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Dichotomy of Black Rage

By Betheny Alphonso
Special to Texas Metro News

The trial of Amber Guyger has finally concluded after six days. Amber Guyger has been found guilty of murdering Botham Jean, an unarmed Black man fatally shot in his own apartment. Six days, multiple streams of evidence, testimonies, cross-examinations, body examinations and several witnesses later the imposing of a 10-year prison sentence became the verdict.

Botham Jean’s brother, Brandt, on the witness stand asks permission from Judge Tammy Kemp (presiding judge) to hug Amber Guyger. He embraces her and tells her that he forgives her. “I don’t even want you to go to jail….I want the best for you because I know that is what Botham would want.” After the trial hugs and warm embraces are exchanged between the convicted, the victim’s family and the judge.

While tuning into the trial and keeping up with commentary on various social media platforms. I observe that Brandt’s concluding statements inspired so many of my colleagues, peers and acquaintances to indulge in forgiveness also. I however, cannot. I am not able to partake in on this pivotal moment of bliss and clemency. Nor do I want to, to be honest. I cannot help but to think that if the roles were reversed, how the very logical, repetitive outcome of this trial would be.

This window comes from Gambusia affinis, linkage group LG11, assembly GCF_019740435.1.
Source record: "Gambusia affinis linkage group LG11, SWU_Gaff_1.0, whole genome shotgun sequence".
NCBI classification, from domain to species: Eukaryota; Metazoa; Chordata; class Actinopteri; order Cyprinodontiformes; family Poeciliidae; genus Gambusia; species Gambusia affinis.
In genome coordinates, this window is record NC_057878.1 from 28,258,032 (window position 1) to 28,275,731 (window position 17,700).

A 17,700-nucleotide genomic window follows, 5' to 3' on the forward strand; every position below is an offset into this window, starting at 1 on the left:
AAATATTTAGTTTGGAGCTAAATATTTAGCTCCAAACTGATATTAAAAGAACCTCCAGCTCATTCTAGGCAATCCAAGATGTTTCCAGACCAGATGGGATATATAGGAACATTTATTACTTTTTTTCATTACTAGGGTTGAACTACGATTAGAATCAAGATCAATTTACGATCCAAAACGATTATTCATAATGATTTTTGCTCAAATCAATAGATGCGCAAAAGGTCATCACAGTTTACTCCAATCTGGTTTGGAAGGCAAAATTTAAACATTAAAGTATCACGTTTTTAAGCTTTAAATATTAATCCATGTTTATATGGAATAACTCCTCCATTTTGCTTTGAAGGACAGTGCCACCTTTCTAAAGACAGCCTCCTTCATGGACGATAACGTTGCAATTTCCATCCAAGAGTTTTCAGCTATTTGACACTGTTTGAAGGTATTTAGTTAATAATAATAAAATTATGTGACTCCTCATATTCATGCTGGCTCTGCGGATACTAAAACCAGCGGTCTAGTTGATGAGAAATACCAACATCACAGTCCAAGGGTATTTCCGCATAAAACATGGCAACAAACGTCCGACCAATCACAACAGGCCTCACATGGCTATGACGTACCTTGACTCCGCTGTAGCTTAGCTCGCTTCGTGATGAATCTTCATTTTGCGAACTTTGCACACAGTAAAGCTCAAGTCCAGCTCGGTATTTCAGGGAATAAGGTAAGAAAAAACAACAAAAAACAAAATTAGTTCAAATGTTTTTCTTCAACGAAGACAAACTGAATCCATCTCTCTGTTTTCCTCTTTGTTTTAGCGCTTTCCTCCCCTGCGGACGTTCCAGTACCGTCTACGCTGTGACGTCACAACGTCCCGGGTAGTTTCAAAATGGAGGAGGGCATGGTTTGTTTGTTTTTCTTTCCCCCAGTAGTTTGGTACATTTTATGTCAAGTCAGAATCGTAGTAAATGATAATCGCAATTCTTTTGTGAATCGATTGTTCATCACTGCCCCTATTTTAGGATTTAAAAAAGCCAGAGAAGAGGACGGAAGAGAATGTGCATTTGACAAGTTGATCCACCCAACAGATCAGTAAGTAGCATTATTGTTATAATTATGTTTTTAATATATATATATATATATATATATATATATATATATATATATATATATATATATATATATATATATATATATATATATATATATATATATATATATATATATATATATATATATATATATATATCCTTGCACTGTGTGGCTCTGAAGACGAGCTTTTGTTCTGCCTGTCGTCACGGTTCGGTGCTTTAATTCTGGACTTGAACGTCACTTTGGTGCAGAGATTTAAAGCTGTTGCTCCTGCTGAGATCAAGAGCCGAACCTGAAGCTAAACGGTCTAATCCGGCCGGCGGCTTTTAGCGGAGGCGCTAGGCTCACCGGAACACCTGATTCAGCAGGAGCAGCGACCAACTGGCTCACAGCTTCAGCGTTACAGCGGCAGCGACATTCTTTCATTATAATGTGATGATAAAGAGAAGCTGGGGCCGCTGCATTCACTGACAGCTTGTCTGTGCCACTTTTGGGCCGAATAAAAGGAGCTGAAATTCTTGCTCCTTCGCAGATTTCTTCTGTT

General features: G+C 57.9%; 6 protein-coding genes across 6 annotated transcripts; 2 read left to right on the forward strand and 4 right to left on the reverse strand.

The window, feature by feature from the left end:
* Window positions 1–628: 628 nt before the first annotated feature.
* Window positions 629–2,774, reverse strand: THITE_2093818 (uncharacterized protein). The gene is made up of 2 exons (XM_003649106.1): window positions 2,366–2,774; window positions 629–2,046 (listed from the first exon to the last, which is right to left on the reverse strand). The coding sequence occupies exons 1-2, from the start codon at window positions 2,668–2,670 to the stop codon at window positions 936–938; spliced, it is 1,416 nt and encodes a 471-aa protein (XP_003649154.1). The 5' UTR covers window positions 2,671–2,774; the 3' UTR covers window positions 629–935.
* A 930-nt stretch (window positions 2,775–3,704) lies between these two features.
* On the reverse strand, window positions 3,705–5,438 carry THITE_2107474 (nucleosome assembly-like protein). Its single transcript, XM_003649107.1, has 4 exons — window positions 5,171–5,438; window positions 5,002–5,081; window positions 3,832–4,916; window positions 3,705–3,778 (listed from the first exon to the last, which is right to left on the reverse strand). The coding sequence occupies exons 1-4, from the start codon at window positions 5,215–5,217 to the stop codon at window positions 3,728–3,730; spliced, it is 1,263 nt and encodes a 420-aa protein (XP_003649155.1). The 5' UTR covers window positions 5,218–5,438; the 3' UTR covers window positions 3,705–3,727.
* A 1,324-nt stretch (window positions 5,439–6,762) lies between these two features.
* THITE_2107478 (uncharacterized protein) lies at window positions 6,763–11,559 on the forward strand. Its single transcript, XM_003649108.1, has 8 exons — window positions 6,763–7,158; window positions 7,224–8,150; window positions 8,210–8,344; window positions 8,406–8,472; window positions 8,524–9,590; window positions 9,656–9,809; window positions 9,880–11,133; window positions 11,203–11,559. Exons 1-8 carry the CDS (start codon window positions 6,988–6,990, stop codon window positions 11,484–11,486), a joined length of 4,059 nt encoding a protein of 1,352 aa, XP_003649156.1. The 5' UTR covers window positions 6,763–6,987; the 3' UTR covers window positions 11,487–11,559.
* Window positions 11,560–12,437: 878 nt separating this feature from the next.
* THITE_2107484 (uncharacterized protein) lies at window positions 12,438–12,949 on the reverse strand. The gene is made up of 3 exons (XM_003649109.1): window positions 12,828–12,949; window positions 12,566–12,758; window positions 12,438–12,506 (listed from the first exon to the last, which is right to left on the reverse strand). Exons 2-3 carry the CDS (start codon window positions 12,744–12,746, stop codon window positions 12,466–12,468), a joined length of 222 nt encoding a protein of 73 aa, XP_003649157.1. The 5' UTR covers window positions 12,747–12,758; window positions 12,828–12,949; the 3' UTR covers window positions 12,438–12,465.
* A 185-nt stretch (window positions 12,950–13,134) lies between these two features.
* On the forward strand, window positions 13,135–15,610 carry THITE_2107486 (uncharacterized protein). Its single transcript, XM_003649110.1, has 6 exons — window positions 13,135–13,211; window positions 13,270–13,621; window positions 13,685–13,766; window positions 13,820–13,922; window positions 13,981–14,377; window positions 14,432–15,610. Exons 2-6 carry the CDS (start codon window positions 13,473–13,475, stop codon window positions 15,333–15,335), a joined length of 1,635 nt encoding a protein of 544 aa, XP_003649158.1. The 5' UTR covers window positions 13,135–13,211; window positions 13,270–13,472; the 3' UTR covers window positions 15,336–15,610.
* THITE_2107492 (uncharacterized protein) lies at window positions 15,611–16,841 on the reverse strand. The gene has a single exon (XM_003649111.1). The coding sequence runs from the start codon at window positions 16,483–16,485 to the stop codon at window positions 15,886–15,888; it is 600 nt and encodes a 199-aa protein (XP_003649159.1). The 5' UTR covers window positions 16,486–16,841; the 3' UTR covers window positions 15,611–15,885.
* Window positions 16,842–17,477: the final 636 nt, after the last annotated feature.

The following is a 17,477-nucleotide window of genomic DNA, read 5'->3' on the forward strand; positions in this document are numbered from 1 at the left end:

Pictures of the trial surfaced as the bailiff fixed Guyger’s hair, Judge Kemp embracing her as well. Why we are not allowed to be angry? How is it instead, Black women are playing mammy to a guilty white woman? A black woman would never receive such treatment and pardon. It was almost as if they were comforting her in her struggle as if to say welcome sister, you’re one of us.

The Black community is one of the most forgiving, understanding and tolerable communities when it comes to injustices. The 2015 Charleston Church massacre left 13 innocent lives dead. The Black communities’ response, peacefully protest to illustrate that hate won’t win. In 2012 Trayvon Martin was murdered in cold blood by a wannabe police officer, George Zimmerman, the Black communities’ response; was quick and angry.

I think it is fair to assume, based on the history of this country that if Botham was the intruding police officer and Guyger the innocent bystander, how the trial would end and there would be no doubt that he would serve time for two men convicted. As a Black woman I am angry on behalf of my community.

Every time there is an injustice we are prompted over and over to forgive and to express remorse. I am tired of my community being demonized and policed by the American society. I do not believe it is healthy for the Black community to be so tolerable. The relationship between Black Americans and the rest of the American society is I believe extremely toxic.

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